\Stripe\Stripe::setApiKey(PLATFORM_SECRET_KEY);
    $account = \Stripe\Account::retrieve({CONNECTED_STRIPE_ACCOUNT_ID});
    
    // Create additional owners
    $account->legal_entity->additional_owners = array(
      array('first_name' => 'Bob', 'last_name' => 'Smith'),
      array('first_name' => 'Jane', 'last_name' => 'Doe')
    );
    
    // Add an additional owner
    $count = count($account->legal_entity->additional_owners);
    $account->legal_entity->additional_owners[$count] = array(
      'first_name' => 'Andrew',
      'last_name' => 'Jackson'
    );
    
    // Update additional owners
    $account->legal_entity->additional_owners[0]->first_name = 'Robert';
    
    // Indicate that there are no additional owners
    $account->legal_entity->additional_owners = null;
    
    $account->save();
    
    Stripe.apiKey = PLATFORM_SECRET_KEY;
    Account account = Account.retrieve({CONNECTED_STRIPE_ACCOUNT_ID}, (RequestOptions) null);
    
    Map<String, Object> accountParams = new HashMap<String, Object>();
    Map<String, Object> legalEntityParams = new HashMap<String, Object>();
    List<Map<String, Object>> additionalOwnersParams = new LinkedList<Map<String, Object>>();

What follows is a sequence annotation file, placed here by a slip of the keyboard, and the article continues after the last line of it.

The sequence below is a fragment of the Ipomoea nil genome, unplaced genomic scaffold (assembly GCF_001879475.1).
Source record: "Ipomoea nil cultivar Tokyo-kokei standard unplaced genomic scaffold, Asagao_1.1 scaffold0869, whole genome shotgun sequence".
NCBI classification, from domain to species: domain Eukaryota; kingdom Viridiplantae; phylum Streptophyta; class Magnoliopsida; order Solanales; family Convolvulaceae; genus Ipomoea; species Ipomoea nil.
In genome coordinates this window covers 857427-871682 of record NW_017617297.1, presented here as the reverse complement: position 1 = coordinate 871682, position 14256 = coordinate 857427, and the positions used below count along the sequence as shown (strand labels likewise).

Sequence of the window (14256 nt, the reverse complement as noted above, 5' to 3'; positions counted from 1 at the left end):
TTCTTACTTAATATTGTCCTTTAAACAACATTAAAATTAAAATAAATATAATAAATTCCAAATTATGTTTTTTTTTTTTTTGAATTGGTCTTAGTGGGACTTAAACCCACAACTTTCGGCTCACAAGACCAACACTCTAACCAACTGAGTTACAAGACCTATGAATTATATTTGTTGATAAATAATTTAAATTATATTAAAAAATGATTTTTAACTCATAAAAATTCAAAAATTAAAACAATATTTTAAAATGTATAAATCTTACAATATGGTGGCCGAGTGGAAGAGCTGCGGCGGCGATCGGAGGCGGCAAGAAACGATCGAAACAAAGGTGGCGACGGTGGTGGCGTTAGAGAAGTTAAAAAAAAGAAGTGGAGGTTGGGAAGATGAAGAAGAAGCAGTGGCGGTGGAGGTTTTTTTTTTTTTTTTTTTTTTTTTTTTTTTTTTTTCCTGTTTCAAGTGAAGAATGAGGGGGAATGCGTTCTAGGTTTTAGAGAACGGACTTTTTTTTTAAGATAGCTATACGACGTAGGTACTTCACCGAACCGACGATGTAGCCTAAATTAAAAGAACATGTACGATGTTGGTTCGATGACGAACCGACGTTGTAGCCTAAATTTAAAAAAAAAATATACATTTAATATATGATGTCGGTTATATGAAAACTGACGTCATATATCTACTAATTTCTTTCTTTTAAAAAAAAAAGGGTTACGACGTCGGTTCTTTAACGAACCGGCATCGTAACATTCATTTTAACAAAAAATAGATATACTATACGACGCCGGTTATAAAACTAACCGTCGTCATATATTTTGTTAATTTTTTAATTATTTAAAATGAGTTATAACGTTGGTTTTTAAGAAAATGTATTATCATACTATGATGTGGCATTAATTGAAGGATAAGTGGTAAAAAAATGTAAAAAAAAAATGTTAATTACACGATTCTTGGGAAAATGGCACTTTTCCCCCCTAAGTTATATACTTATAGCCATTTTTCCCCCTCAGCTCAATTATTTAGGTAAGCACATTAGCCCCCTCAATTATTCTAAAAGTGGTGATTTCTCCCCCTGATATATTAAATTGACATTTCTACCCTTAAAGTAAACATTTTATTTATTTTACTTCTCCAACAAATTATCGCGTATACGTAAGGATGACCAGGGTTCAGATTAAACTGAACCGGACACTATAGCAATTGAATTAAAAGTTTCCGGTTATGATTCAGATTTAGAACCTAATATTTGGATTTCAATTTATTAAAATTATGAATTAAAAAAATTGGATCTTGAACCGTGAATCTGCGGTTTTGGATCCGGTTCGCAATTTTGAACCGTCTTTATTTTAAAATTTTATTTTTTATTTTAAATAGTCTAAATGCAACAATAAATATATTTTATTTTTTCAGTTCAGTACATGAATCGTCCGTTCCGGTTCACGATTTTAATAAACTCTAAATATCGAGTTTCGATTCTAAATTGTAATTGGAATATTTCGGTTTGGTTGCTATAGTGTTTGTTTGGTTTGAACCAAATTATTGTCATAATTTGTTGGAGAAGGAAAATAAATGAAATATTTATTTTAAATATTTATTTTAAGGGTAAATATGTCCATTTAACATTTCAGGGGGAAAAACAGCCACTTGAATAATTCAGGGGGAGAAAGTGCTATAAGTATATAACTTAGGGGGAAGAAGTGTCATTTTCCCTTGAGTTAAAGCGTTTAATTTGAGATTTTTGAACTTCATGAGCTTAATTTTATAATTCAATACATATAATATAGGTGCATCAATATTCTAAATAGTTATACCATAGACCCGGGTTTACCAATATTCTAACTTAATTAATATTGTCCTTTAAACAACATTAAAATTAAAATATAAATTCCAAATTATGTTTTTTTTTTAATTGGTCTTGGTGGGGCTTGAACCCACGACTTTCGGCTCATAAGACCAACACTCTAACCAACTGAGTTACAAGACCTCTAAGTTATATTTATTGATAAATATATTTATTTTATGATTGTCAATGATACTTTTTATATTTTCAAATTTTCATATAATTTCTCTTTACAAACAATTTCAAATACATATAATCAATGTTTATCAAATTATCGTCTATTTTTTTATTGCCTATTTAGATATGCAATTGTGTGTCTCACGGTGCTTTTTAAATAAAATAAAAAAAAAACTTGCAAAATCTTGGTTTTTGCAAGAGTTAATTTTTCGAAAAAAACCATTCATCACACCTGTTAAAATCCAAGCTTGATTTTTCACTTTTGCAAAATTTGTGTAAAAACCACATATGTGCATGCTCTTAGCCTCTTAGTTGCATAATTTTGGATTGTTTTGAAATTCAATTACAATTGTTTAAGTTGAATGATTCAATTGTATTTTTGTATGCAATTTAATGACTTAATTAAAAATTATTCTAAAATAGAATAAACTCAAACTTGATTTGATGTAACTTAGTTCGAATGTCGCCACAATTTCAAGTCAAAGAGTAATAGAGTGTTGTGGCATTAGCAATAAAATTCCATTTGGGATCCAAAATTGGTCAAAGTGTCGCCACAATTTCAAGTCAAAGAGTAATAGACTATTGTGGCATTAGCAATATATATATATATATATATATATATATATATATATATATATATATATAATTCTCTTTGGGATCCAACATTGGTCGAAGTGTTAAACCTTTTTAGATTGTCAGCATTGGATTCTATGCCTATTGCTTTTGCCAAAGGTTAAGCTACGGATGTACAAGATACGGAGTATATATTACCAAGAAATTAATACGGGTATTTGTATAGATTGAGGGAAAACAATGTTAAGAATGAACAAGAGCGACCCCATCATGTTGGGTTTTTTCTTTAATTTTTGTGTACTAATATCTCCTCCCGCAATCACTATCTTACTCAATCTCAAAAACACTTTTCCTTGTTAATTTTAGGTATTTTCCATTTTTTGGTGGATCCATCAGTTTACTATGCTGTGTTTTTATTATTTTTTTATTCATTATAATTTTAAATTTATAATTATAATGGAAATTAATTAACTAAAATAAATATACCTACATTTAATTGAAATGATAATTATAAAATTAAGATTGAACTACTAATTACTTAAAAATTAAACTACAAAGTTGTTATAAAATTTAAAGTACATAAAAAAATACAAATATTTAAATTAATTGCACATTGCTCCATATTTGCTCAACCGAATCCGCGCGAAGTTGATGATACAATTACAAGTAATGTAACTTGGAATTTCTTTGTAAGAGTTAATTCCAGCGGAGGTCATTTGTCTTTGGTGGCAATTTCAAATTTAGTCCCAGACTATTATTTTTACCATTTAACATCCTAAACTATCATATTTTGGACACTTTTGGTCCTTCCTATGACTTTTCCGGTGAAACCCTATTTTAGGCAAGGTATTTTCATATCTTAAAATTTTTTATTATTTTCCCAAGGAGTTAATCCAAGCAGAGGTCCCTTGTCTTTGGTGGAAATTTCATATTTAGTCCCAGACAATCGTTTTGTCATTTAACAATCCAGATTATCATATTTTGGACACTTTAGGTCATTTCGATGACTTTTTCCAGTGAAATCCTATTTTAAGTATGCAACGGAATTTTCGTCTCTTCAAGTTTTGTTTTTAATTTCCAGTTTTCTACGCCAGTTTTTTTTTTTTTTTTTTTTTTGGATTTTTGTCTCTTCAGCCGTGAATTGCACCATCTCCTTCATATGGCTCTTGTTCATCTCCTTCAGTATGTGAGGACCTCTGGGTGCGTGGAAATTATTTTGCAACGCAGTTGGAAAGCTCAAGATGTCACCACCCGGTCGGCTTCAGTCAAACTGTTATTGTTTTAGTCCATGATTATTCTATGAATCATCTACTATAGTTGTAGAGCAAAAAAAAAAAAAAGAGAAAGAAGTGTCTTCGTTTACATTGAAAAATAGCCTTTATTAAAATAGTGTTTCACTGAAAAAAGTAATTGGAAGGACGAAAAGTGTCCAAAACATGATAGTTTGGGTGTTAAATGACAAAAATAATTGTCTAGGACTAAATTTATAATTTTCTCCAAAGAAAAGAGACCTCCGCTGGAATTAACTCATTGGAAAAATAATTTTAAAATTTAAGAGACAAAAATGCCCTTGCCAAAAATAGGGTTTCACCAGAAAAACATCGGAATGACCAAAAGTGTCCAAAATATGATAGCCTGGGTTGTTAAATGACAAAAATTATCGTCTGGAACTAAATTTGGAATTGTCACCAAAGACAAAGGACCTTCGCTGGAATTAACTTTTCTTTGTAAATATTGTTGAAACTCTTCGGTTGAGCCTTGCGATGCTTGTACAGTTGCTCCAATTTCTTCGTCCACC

// Create additional owners
    Map<String, Object> newOwner1 = new HashMap<String, Object>();
    newOwner1.put("first_name", "Bob");
    newOwner1.put("last_name", "Smith");
    
    Map<String, Object> newOwner2 = new HashMap<String, Object>();
    newOwner2.put("first_name", "Jane");
    newOwner2.put("last_name", "Doe");
    
    additionalOwnersParams.add(newOwner1);
    additionalOwnersParams.add(newOwner2);
    
    // Add an additional owner
    int size = additionalOwnersParams.size();
    Map<String, Object> newOwner3 = new HashMap<String, Object>();
    newOwner3.put("first_name", "Andrew");
    newOwner3.put("last_name", "Jackson");
    additionalOwnersParams.add(size, newOwner3);
    
    // Update additional owners
    additionalOwnersParams.get(0).put("first_name", "Robert");
    
    // Indicate that there are no additional owners
    legalEntityParams.put("additional_owners", new LinkedList<Object>());
    
    accountParams.put("legal_entity", legalEntityParams);
    
    account.update(accountParams);
    
    var stripe = require('stripe')(PLATFORM_SECRET_KEY);
    
    // Create and update additional owners
    stripe.accounts.update(
      {CONNECTED_STRIPE_ACCOUNT_ID},
      {